"White women" becomes a disparaging term

The proximate cause of “white women” being turned into a pejorative is Senator Susan Collins, whose support for Brett Kavanaugh a week ago was in line with her support for Supreme Court nominees in general. She has voted for all of them. Moreover, she enjoys an 88 percent rating from the National Organization for Women. Yet Collins’s vote inspired Alexis Grenell, the author of the Times op-ed quoted above, to say white women voted for Trump “to prop up their whiteness.” Women’s March leader Linda Sarsour denounced Collins as “the mother & grandmother of white women in America who gave us a Donald Trump presidency.” On the New York magazine site, Rebecca Traister derided the “powerful, old white men” along with the “white women, the ‘female assistants’ and partisan handmaidens who are eager, perhaps avid, to help them in their pursuit of further suffocating authority.” Why female assistants is in quotation marks, or why “powerful” people who hold authority would be interested in “suffocating” it, escapes me, but the phrase “partisan handmaidens” seems especially out of touch. Women are volunteering to be treated as sex slaves? Doesn’t sound like any woman I know. More likely, women such as Collins who supported Kavanaugh disagree that he represents The Handmaid’s Tale brought to life.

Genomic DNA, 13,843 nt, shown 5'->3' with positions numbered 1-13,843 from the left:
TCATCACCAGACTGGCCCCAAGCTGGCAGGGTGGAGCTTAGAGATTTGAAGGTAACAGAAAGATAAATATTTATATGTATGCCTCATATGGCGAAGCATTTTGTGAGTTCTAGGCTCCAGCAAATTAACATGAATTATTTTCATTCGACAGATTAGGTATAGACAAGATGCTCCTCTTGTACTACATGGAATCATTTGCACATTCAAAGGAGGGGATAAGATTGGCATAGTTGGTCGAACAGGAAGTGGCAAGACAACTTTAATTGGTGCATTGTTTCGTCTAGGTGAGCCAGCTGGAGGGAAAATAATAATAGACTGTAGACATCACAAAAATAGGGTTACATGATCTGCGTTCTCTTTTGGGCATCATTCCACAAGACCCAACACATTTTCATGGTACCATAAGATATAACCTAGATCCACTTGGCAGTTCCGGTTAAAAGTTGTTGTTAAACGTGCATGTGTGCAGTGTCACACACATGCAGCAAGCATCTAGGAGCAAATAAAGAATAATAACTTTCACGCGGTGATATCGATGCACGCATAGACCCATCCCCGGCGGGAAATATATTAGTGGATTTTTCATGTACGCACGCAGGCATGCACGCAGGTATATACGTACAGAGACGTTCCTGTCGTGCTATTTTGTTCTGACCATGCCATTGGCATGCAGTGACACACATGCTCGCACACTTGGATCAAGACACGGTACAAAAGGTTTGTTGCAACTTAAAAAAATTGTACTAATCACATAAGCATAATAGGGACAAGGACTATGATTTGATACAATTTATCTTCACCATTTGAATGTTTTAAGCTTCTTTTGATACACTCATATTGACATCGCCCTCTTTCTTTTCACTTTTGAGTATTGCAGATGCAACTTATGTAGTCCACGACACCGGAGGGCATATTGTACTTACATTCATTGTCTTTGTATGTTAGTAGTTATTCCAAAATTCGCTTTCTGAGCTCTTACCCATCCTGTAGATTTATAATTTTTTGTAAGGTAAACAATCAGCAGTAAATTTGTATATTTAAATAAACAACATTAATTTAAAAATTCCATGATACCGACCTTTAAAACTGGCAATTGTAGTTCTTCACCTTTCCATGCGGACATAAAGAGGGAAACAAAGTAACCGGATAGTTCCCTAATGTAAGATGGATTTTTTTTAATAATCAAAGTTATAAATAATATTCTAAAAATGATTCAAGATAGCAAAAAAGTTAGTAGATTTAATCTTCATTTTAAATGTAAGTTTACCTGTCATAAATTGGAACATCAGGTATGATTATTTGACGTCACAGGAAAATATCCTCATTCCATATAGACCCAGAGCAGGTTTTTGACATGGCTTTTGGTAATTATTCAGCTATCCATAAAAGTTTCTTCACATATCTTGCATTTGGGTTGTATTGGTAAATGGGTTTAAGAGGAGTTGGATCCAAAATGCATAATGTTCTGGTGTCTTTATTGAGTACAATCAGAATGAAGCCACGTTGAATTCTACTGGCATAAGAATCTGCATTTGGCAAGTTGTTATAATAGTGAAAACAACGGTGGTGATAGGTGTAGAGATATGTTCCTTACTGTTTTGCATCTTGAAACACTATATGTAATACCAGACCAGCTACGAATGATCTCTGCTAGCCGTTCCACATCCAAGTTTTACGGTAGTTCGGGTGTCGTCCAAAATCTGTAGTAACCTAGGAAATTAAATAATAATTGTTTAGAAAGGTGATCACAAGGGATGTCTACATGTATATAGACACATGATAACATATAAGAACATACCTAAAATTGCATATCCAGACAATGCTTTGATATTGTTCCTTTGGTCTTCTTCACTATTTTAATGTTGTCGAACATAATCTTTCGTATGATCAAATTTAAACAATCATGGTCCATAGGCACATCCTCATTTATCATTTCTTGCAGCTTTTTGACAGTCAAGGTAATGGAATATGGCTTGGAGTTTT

Many of the above screeds and slights come from white women who evidently feel some combination of shame about who they are and a yearning to identify with perceived outsiders and victims of oppression. White Americans constituted 72 percent of the U.S. population as of the 2010 census, so castigating them doesn’t sound like a winning political strategy. Yet contempt bubbles up from social media and the punditry to influence party leaders such as Hillary Clinton, who characterized white women who voted for Donald Trump as the equivalent of Stepford Wives. Such women succumb to “ongoing pressure to vote the way that your husband, your boss, your son, whoever, believes you should,” Clinton claimed, citing no evidence. Given that only a bit more than half of white women voted for Trump, it’s ludicrous to write them off by deriding them as Trump fanatics instead of trying to understand their concerns and woo them back to the Democratic party.